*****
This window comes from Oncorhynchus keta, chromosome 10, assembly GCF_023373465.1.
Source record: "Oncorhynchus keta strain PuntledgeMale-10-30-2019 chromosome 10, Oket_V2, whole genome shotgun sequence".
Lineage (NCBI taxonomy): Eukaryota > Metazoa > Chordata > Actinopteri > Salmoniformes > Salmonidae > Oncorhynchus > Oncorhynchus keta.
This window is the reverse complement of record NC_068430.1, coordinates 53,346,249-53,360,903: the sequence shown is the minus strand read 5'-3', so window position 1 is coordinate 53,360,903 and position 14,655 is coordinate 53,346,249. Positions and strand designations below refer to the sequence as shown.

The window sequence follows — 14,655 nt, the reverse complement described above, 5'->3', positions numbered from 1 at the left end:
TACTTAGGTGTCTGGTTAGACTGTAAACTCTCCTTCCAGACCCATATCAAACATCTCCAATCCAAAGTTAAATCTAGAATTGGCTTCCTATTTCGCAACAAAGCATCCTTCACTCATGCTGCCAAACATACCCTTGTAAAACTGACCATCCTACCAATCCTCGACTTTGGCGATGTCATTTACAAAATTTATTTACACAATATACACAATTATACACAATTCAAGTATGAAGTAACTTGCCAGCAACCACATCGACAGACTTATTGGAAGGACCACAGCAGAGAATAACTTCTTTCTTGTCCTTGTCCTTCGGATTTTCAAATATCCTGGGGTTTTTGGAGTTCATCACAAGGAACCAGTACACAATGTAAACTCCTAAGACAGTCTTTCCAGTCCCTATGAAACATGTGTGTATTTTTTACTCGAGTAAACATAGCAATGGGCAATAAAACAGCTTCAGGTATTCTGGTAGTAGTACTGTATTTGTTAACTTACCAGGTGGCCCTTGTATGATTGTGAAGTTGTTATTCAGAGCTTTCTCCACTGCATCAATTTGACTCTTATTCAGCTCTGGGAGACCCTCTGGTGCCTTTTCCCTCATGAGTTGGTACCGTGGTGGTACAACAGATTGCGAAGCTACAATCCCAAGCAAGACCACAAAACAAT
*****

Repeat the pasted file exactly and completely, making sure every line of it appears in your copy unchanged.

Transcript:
This window comes from Oncorhynchus keta, chromosome 10, assembly GCF_023373465.1.
Source record: "Oncorhynchus keta strain PuntledgeMale-10-30-2019 chromosome 10, Oket_V2, whole genome shotgun sequence".
Lineage (NCBI taxonomy): Eukaryota > Metazoa > Chordata > Actinopteri > Salmoniformes > Salmonidae > Oncorhynchus > Oncorhynchus keta.
This window is the reverse complement of record NC_068430.1, coordinates 53,346,249-53,360,903: the sequence shown is the minus strand read 5'-3', so window position 1 is coordinate 53,360,903 and position 14,655 is coordinate 53,346,249. Positions and strand designations below refer to the sequence as shown.

The window sequence follows — 14,655 nt, the reverse complement described above, 5'->3', positions numbered from 1 at the left end:
TACTTAGGTGTCTGGTTAGACTGTAAACTCTCCTTCCAGACCCATATCAAACATCTCCAATCCAAAGTTAAATCTAGAATTGGCTTCCTATTTCGCAACAAAGCATCCTTCACTCATGCTGCCAAACATACCCTTGTAAAACTGACCATCCTACCAATCCTCGACTTTGGCGATGTCATTTACAAAATTTATTTACACAATATACACAATTATACACAATTCAAGTATGAAGTAACTTGCCAGCAACCACATCGACAGACTTATTGGAAGGACCACAGCAGAGAATAACTTCTTTCTTGTCCTTGTCCTTCGGATTTTCAAATATCCTGGGGTTTTTGGAGTTCATCACAAGGAACCAGTACACAATGTAAACTCCTAAGACAGTCTTTCCAGTCCCTATGAAACATGTGTGTATTTTTTACTCGAGTAAACATAGCAATGGGCAATAAAACAGCTTCAGGTATTCTGGTAGTAGTACTGTATTTGTTAACTTACCAGGTGGCCCTTGTATGATTGTGAAGTTGTTATTCAGAGCTTTCTCCACTGCATCAATTTGACTCTTATTCAGCTCTGGGAGACCCTCTGGTGCCTTTTCCCTCATGAGTTGGTACCGTGGTGGTACAACAGATTGCGAAGCTACAATCCCAAGCAAGACCACAAAACAAT